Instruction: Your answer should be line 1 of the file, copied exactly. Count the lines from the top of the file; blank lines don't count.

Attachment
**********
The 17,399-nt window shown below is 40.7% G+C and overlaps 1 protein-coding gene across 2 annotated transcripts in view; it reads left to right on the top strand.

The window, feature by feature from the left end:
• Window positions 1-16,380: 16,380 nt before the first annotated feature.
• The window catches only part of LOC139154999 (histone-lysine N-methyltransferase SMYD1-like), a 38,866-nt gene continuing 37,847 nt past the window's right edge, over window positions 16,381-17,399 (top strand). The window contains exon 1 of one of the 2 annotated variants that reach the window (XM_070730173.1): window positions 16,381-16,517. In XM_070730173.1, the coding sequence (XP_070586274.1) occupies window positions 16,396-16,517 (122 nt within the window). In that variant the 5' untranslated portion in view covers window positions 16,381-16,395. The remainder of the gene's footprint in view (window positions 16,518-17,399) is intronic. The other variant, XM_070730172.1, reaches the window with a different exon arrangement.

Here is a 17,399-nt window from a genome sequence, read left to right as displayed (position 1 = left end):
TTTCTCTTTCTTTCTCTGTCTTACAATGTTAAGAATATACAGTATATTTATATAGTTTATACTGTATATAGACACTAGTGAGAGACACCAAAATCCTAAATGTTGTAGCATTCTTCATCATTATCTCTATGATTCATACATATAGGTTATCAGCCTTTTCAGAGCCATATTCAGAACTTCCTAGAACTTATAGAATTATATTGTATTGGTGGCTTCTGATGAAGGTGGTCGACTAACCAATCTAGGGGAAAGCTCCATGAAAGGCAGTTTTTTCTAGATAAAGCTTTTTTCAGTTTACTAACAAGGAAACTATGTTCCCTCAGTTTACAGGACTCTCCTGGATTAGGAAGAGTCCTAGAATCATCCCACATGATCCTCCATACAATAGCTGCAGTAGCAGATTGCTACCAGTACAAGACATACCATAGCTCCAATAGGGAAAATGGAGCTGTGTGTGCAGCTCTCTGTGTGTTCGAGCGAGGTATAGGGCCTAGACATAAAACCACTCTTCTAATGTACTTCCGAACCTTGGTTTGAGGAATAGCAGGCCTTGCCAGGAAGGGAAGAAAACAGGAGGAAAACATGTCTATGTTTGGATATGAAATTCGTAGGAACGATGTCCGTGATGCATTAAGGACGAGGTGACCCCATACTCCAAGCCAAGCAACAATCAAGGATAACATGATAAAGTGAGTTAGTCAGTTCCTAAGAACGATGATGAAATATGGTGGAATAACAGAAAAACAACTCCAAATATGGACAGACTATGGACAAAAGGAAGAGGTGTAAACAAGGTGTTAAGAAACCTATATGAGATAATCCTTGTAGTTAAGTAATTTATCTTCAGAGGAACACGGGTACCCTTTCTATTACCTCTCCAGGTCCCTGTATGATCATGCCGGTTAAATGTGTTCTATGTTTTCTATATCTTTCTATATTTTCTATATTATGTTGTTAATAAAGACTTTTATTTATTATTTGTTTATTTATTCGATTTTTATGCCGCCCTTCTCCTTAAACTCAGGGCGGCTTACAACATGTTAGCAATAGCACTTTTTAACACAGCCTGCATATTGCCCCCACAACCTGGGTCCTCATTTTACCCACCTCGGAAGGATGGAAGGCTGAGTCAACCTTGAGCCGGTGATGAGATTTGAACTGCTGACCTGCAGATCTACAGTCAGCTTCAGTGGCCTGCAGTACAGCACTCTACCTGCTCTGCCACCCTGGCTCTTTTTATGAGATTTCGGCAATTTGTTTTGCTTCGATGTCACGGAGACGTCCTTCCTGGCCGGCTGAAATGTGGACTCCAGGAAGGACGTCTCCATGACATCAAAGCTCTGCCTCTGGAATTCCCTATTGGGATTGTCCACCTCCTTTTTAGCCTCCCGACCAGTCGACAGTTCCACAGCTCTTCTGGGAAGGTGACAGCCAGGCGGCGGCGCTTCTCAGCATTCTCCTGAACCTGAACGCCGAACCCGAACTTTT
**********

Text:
The 17,399-nt window shown below is 40.7% G+C and overlaps 1 protein-coding gene across 2 annotated transcripts in view; it reads left to right on the top strand.